There has been an interesting development in the college sector. The Alberta Colleges-Institutes Faculty Association is a provincial association that provided government and labour relations services to 15 faculty associations in Alberta. To the best of my recollection, the association dates back into the 1980s (but I may be wrong--that was a long time ago!) and basically acts as a labour central.
ACIFA has always had certain organizational tensions. Its member associations are quite diverse in size, scope, and ambitions. The associations include Alberta’s two huge technical institutes, two ambitious undergraduate universities, the art college, and a collection of other colleges (with a mix of university transfer, adult upgrading, and vocation programming, including agriculture). Add in a leadership cadre that, at times, has been uneven and you get some interesting politics.
It appears there was a recent kerfuffle in ACIFA. While the details are a bit sketchy, it appears that a number of member associations sought a change in ACIFA’s leadership. My source suggests a motion to this effect was thwarted procedurally (someone left a meeting to bring it below quorum).
The upshot is that the staff appear to have resigned, several (I hear half) of the member associations have indicated their intention to depart, and numerous executive members have resigned. I’m happy to correct that information if new facts emerge.
For the average college faculty member, this means little (their connection is with their local association). Provincially, the implications are more interesting:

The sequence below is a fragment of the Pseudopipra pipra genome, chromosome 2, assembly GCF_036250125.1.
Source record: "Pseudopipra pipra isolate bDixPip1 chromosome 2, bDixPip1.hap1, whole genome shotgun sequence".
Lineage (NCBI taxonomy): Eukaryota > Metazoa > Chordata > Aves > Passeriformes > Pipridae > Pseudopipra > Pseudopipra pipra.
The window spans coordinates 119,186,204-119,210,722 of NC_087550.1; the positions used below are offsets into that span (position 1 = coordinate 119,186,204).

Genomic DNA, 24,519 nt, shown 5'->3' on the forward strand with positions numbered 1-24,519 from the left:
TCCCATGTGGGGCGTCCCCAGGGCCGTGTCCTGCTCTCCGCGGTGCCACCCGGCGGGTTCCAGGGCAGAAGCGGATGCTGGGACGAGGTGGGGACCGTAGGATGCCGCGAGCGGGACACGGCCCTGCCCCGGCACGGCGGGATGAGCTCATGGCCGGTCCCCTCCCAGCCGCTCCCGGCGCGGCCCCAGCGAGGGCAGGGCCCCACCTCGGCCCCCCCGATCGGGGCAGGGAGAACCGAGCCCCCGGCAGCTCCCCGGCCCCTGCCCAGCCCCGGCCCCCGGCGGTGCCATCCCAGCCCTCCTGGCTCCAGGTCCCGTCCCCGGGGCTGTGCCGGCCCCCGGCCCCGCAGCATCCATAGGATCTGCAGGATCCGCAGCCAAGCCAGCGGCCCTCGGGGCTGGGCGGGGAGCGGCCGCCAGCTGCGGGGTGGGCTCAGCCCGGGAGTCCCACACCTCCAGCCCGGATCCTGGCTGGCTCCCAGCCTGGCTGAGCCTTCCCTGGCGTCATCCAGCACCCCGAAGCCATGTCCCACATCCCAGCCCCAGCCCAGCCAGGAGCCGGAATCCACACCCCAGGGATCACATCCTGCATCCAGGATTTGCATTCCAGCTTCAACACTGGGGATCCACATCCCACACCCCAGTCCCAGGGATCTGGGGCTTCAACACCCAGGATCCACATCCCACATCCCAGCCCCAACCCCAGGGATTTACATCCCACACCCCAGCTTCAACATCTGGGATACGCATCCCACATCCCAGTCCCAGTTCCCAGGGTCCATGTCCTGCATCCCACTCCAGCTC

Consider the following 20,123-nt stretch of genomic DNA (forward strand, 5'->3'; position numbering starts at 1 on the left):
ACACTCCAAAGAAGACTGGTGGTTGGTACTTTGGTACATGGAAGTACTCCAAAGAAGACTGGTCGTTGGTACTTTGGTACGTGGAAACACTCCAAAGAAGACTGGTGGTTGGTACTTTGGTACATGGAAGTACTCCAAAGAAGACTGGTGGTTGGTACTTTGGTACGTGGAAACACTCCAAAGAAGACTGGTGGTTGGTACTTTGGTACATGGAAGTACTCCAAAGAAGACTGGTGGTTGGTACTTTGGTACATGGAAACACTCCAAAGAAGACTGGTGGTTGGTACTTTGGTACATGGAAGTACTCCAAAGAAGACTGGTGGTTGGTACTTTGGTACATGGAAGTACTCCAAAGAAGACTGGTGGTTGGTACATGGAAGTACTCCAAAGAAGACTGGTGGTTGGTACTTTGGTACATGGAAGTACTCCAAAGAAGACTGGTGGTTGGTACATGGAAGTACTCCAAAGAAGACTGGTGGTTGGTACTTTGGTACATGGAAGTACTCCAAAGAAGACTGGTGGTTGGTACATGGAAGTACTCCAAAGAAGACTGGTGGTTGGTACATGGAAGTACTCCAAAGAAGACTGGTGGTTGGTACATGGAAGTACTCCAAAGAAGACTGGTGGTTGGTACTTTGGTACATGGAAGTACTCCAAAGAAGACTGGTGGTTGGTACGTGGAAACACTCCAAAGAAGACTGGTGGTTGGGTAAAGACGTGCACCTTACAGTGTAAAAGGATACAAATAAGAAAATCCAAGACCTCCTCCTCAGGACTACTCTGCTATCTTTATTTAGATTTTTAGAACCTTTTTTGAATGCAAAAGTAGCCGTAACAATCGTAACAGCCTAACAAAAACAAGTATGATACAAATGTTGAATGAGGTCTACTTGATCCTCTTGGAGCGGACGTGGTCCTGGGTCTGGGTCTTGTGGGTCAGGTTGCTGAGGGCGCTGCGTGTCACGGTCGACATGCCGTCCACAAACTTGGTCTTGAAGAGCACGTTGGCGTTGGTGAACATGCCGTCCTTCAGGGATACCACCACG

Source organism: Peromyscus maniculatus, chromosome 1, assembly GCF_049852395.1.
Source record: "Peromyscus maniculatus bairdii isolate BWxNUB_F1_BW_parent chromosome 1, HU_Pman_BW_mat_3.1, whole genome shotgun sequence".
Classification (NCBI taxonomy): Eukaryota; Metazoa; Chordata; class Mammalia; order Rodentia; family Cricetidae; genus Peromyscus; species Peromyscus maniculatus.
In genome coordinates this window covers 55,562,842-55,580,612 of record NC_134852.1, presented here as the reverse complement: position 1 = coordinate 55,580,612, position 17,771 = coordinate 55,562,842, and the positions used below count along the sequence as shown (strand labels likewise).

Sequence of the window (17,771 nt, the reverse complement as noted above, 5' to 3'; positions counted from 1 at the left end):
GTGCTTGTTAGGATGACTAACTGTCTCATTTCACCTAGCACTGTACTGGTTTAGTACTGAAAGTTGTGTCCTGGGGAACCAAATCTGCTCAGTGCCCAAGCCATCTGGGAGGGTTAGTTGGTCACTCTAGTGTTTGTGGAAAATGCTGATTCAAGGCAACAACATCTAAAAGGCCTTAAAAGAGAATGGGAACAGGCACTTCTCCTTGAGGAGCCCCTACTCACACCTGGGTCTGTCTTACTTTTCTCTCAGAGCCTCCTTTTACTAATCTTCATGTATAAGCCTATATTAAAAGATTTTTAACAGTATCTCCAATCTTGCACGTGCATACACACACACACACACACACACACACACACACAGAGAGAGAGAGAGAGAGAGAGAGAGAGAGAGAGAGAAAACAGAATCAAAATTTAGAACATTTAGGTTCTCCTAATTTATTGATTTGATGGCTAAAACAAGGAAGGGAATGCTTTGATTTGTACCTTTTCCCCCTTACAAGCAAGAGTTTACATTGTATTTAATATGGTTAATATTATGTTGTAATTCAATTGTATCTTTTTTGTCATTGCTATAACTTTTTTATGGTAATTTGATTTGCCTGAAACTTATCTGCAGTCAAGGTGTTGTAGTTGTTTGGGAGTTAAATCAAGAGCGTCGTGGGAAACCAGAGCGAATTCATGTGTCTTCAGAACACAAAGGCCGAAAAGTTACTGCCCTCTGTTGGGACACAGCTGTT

1. Important labour law and funding reviews are afoot. How do associations that have left ACIFA influence government policy? And how does government get a coherent faculty resaponse from a splintered group?
2. Individual college faculty association have uneven levels of internal capacity to negotiate contracts and run grievances. How will low-capacity associations respond to the loss of key ACIFA staff members? If they can simply contract with former ACIFA staff privately for labour-relations services, an important (and perhaps the central) value of ACIFA membership disappears.
3. Speaking of staying, will the remaining ACIFA executive stay (and could they get re-elected) since the organization imploded under their leadership? And will other member associations drift away now that ACIFA has lost its staff expertise? Why would any association stay in a rump organization?
4. Individual faculty associations will soon face strike-lockout in collective bargaining. A sensible employer tactic would be to identify the weakest association(s) and try to force concessions to set a pattern. Absent a provincial association through which to share information and resources, small college faculty associations will be particularly vulnerable to this kind of pressure.
5(a). Vacuums tend to be filled. Will more former-ACIFA associations look to take out full membership in the national Canadian Association of University Teachers? Will some associations approach the provincial university body (the Confederation of Alberta Faculty Associations) about joining? And will CAFA want to let them in, given the traditionally different mandates of the research intensive universities and past squabbles?
5(b) Or, is this an opportunity for mainstream labour unions, such as the Alberta Union of Provincial Employees, to pick up some additional members? Whether that would be through raiding or some kind of affiliation might depend on what the new labour laws look like in PSE. Wall-to-wall coverage of support and academic employees at an institution would give AUPE significant bargaining power.]
All told, these are among the most interesting times I can recall in faculty labour politics in Alberta since the Klein cuts in 1994.
-- Bob Barnetson